Preprint Article Version 1 Preserved in Portico This version is not peer-reviewed

Sensitivity of Radiative Fluxes to Aerosols in the ALADIN-HIRLAM Numerical Weather Prediction System

Version 1 : Received: 16 January 2020 / Approved: 17 January 2020 / Online: 17 January 2020 (09:53:01 CET)

A peer-reviewed article of this Preprint also exists.

Rontu, L.; Gleeson, E.; Martin Perez, D.; Pagh Nielsen, K.; Toll, V. Sensitivity of Radiative Fluxes to Aerosols in the ALADIN-HIRLAM Numerical Weather Prediction System. Atmosphere 2020, 11, 205. Rontu, L.; Gleeson, E.; Martin Perez, D.; Pagh Nielsen, K.; Toll, V. Sensitivity of Radiative Fluxes to Aerosols in the ALADIN-HIRLAM Numerical Weather Prediction System. Atmosphere 2020, 11, 205.

Journal reference: Atmosphere 2020, 11, 205
DOI: 10.3390/atmos11020205

Abstract

The direct radiative effect of aerosols is taken into account in many limited area numerical weather prediction models using wavelength-dependent aerosol optical depths of a range of aerosol species. We study the impact of aerosol distribution and optical properties on radiative transfer, based on climatological and more realistic near real-time aerosol data. Sensitivity tests were carried out using the single column version of the ALADIN-HIRLAM numerical weather prediction system, set up to use the HLRADIA broadband radiation scheme. The tests were restricted to clear-sky cases to avoid the complication of cloud-radiation-aerosol interactions. The largest differences in radiative fluxes and heating rates were found to be due to different aerosol loads. When the loads are large, the radiative fluxes and heating rates are sensitive to the aerosol inherent optical properties and vertical distribution of the aerosol species. Impacts of aerosols on shortwave radiation dominate longwave impacts. Sensitivity experiments indicated the important effects of highly absorbing black carbon aerosols and strongly scattering desert dust.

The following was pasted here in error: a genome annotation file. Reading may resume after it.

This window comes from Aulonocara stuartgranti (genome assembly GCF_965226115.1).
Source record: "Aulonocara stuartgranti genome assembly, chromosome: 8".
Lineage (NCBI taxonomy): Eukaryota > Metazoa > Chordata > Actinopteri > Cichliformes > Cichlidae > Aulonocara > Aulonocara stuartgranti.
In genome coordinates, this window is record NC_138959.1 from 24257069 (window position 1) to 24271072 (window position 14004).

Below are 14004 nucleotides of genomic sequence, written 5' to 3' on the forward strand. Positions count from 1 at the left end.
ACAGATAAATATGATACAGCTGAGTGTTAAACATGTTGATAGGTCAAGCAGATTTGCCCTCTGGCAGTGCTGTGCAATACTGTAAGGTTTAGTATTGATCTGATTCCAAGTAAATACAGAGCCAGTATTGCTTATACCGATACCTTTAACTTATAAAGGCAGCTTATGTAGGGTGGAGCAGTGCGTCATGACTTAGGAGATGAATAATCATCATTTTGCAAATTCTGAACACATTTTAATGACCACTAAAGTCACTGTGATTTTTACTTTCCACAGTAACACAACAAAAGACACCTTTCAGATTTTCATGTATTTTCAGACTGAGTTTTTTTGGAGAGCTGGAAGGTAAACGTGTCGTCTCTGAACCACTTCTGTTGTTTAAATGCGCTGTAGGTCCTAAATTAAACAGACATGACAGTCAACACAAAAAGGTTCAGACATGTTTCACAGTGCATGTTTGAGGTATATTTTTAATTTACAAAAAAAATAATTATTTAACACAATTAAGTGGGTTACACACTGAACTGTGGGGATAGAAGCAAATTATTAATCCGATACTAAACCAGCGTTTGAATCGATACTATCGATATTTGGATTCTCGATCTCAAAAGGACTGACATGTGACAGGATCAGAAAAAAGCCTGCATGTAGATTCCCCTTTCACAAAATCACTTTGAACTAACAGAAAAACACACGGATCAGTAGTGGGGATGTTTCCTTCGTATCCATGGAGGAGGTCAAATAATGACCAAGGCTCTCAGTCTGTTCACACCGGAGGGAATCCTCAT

Subject Areas

aerosols; CAMS; NWP; ALADIN-HIRLAM; MUSC; direct radiative effect

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